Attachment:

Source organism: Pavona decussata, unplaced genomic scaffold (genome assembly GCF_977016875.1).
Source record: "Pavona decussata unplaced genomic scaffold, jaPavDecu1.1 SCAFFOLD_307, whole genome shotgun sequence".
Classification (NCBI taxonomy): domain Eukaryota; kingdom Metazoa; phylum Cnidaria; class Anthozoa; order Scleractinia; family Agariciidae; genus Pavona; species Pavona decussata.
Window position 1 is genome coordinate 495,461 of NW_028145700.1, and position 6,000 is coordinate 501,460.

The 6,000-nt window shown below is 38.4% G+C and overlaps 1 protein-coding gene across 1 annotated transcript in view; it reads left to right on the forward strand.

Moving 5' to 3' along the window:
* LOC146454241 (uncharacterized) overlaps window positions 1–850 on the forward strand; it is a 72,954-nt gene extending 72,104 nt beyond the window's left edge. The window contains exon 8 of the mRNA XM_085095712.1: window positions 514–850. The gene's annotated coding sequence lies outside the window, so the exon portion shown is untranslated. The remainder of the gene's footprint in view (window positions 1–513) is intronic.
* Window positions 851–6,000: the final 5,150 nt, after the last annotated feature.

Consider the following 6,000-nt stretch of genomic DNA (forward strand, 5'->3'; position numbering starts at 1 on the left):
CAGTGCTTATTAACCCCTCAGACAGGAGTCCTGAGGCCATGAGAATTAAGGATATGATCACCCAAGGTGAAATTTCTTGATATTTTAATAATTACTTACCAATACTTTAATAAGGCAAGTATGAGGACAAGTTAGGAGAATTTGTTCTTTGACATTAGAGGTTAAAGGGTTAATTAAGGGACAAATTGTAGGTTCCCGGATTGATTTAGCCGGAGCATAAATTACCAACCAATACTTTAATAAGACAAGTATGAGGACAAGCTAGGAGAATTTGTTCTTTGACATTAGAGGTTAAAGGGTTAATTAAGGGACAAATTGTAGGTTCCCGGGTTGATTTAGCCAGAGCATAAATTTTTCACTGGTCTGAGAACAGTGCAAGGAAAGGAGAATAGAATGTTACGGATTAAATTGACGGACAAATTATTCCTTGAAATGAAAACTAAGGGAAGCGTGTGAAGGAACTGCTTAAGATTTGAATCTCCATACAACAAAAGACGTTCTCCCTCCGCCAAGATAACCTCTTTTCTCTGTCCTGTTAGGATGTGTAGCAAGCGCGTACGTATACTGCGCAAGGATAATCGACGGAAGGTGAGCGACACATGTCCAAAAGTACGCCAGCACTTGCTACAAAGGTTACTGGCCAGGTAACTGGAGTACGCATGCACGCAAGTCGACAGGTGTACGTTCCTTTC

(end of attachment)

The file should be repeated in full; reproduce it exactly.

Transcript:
Source organism: Pavona decussata, unplaced genomic scaffold (genome assembly GCF_977016875.1).
Source record: "Pavona decussata unplaced genomic scaffold, jaPavDecu1.1 SCAFFOLD_307, whole genome shotgun sequence".
Classification (NCBI taxonomy): domain Eukaryota; kingdom Metazoa; phylum Cnidaria; class Anthozoa; order Scleractinia; family Agariciidae; genus Pavona; species Pavona decussata.
Window position 1 is genome coordinate 495,461 of NW_028145700.1, and position 6,000 is coordinate 501,460.

The 6,000-nt window shown below is 38.4% G+C and overlaps 1 protein-coding gene across 1 annotated transcript in view; it reads left to right on the forward strand.

Moving 5' to 3' along the window:
* LOC146454241 (uncharacterized) overlaps window positions 1–850 on the forward strand; it is a 72,954-nt gene extending 72,104 nt beyond the window's left edge. The window contains exon 8 of the mRNA XM_085095712.1: window positions 514–850. The gene's annotated coding sequence lies outside the window, so the exon portion shown is untranslated. The remainder of the gene's footprint in view (window positions 1–513) is intronic.
* Window positions 851–6,000: the final 5,150 nt, after the last annotated feature.

Consider the following 6,000-nt stretch of genomic DNA (forward strand, 5'->3'; position numbering starts at 1 on the left):
CAGTGCTTATTAACCCCTCAGACAGGAGTCCTGAGGCCATGAGAATTAAGGATATGATCACCCAAGGTGAAATTTCTTGATATTTTAATAATTACTTACCAATACTTTAATAAGGCAAGTATGAGGACAAGTTAGGAGAATTTGTTCTTTGACATTAGAGGTTAAAGGGTTAATTAAGGGACAAATTGTAGGTTCCCGGATTGATTTAGCCGGAGCATAAATTACCAACCAATACTTTAATAAGACAAGTATGAGGACAAGCTAGGAGAATTTGTTCTTTGACATTAGAGGTTAAAGGGTTAATTAAGGGACAAATTGTAGGTTCCCGGGTTGATTTAGCCAGAGCATAAATTTTTCACTGGTCTGAGAACAGTGCAAGGAAAGGAGAATAGAATGTTACGGATTAAATTGACGGACAAATTATTCCTTGAAATGAAAACTAAGGGAAGCGTGTGAAGGAACTGCTTAAGATTTGAATCTCCATACAACAAAAGACGTTCTCCCTCCGCCAAGATAACCTCTTTTCTCTGTCCTGTTAGGATGTGTAGCAAGCGCGTACGTATACTGCGCAAGGATAATCGACGGAAGGTGAGCGACACATGTCCAAAAGTACGCCAGCACTTGCTACAAAGGTTACTGGCCAGGTAACTGGAGTACGCATGCACGCAAGTCGACAGGTGTACGTTCCTTTC